Hotel quarantine inquiry: now Daniel Andrews faces the security guard question | Victoria

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As the Victorian premier, Daniel Andrews, steps up to give evidence to the hotel quarantine inquiry he established to determine the cause of Victoria’s second wave of coronavirus, one question that has vexed the inquiry remains unanswered: who made the decision to use private security guards?

The inquiry has heard 99% of the more than 18,000 cases of Covid-19 and 750 deaths in Victoria since the end of May can be traced back to outbreaks transmitted from returned travellers to staff at two quarantine hotels – the Stamford Plaza and the Rydges on Swanston. Those outbreaks could have been foreseen if the program had been set up with a greater focus on health, the inquiry heard last week.

Many of the initial cases out of the Rydges and Stamford Plaza were security guards working in the hotels. At least one security guard continued to turn up to work with symptoms, and worked as a delivery driver in addition to his security guard shifts.

The health minister, Jenny Mikakos, told the inquiry on Thursday the use of security guards was “high risk” and they and other hotel workers infected with Covid-19 spread it to their households and other social contacts in the community, which ultimately led to the second wave of Covid-19 cases, not seen in any other part of Australia.

As council assisting the inquiry, Rachel Ellyard, said last week, one of the most “vexed” questions facing the inquiry is who made the decision to recruit private security firms for the hotels.

Of the $130m the Victorian government has spent on the program, $60m was spent on private security and yet none of the ministers, senior public servants, commissioners, or anyone involved in the program who has appeared before the inquiry, has been able to say who made the decision.

The hotel quarantine program was announced following a national cabinet meeting on the early afternoon of 27 March. Between then and a 4.30pm meeting of the state control centre, chaired by the emergency management commissioner, Andrew Crisp, a decision was made to use private security, over Victoria Police or Australian Defence Force personnel, to guard returned travellers.

After that, the Department of Jobs, Precincts and Regions was tasked with getting the contracts signed before travellers began arriving in Australia 48 hours later.

Text messages, emails and meeting notes and transcripts released to the inquiry over the past few weeks have shown a reluctance from the Victoria Police’s then commissioner, Graham Ashton, for Victoria Police to have taken the role.

In the notes taken Crisp showed an awareness of the availability of ADF support, but recordings showed Crisp saying in March that Victoria could “manage this” and there was no need for “boots on the ground”.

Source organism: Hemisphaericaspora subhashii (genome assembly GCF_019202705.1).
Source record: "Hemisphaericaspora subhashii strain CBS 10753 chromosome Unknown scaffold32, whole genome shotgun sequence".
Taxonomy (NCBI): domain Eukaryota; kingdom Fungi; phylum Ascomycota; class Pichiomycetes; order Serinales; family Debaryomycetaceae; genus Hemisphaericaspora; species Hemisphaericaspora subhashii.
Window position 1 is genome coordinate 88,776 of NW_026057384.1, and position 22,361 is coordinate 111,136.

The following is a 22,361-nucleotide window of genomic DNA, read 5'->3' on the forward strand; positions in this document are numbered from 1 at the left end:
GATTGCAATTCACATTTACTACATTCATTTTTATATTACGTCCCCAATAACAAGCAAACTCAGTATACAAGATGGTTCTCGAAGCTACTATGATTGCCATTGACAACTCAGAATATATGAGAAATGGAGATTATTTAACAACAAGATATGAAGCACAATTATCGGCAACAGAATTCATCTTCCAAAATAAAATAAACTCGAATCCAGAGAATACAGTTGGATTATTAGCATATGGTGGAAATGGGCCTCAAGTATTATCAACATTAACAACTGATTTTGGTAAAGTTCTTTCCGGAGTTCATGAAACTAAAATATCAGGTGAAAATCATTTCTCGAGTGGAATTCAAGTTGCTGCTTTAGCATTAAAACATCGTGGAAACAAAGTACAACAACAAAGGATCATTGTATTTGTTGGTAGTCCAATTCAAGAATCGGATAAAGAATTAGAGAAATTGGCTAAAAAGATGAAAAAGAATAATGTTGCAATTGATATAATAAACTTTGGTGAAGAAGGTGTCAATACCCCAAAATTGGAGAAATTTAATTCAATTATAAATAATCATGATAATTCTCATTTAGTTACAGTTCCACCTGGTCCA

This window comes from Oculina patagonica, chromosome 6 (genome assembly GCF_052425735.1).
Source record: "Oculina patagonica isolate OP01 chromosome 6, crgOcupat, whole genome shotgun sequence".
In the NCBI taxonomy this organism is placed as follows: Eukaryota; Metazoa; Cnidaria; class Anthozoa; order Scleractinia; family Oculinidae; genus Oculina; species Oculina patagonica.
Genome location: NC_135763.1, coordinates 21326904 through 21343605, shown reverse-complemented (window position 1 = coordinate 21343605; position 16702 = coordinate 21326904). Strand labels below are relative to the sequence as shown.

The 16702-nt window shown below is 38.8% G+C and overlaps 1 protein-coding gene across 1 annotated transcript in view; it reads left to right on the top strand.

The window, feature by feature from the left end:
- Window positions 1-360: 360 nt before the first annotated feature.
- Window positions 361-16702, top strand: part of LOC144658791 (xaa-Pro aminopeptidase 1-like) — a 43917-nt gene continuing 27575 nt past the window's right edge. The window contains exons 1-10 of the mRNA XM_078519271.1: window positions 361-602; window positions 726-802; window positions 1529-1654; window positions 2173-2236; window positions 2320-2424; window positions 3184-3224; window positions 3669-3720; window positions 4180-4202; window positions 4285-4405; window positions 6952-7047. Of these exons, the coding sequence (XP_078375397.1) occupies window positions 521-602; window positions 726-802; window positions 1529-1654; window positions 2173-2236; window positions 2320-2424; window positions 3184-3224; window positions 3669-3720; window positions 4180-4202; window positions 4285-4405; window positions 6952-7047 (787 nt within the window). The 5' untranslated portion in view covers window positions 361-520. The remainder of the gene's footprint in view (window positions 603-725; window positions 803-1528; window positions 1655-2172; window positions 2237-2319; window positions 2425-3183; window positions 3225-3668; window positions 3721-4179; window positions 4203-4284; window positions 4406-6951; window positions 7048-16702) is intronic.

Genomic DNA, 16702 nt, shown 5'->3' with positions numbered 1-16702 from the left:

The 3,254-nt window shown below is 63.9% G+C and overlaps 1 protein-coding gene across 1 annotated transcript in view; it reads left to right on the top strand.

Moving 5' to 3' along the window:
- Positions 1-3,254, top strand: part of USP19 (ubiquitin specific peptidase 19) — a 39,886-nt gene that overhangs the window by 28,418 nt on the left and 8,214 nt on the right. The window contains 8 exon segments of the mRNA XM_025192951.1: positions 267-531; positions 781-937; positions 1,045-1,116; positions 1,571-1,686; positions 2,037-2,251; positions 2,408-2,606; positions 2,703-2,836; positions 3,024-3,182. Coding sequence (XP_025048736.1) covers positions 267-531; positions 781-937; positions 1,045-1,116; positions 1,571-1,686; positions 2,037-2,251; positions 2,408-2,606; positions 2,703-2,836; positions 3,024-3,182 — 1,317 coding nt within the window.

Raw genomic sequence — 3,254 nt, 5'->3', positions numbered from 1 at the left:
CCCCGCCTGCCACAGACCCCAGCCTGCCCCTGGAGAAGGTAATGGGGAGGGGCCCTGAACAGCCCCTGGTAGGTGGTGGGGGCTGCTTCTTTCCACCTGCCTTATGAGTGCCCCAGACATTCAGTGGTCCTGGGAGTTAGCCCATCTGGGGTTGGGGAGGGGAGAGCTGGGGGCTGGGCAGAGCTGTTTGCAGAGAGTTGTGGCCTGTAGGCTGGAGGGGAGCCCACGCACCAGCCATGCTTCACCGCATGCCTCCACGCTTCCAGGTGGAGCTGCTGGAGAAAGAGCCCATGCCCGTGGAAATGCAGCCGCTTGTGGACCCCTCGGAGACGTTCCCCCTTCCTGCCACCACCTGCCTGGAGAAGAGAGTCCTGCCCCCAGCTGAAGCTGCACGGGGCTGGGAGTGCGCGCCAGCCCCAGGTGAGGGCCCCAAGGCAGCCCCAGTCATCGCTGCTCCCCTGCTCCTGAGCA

Ashton’s own text messages revealed just before the prime minister’s announcement, he believed a deal had been done with the Department of Premier and Cabinet for private security to be used. He couldn’t recall when giving evidence how he knew that, and the DPC secretary, Chris Eccles, was not aware of any deal being made.

Ashton has also denied that stating a preference for private security guards in hotels over Victoria Police was taken as a recommendation for the decision.

“I wasn’t the person who took that decision but I supported that decision because to me it seemed like a sensible decision at the time,” he said.

For Andrews, much of the focus when he appears at 2.15pm will be on the press conference he held in the afternoon after the prime minister’s announcement on 27 March, in which Andrews referenced the use of private security.

In that press conference Andrews said of hotel quarantine:

Police, private security, all of our health team will be able to monitor compliance in a much easier way, in a static location, one hotel or a series of hotels, as the case may be … That’ll mean, and this is the really important message, that will mean that more of those police that we have, those 500 police that are doing that work in terms of coronavirus enforcement, they’ll be able to get to even more homes where people are supposed to be quarantining.

Eccles, the head of Andrews’ department, said he was unaware who might have briefed Andrews about the use of private security.

Andrews will also likely face questions on the structure of the program, code named Operation Soteria, and whether it had an appropriate governance model, with the Department of Health and Human Services (DHHS) being the agency with oversight of the program, but with DJPR responsible for contracts.

The inquiry has heard Mikakos and the chief health officer, Brett Sutton, were both unaware private security was being used in the program until the outbreaks. Mikakos told the inquiry that in June she determined there were “too many cooks” in the program and control needed to be given to a single government agency.

Andrews is the last witness to front the hotel quarantine inquiry. Closing submissions will be heard on Monday. The chair of the inquiry, Jennifer Coate, will report to government on Friday 6 November.

Source: The Guardian
Keyword: Hotel quarantine inquiry: now Daniel Andrews faces the security guard question | Victoria

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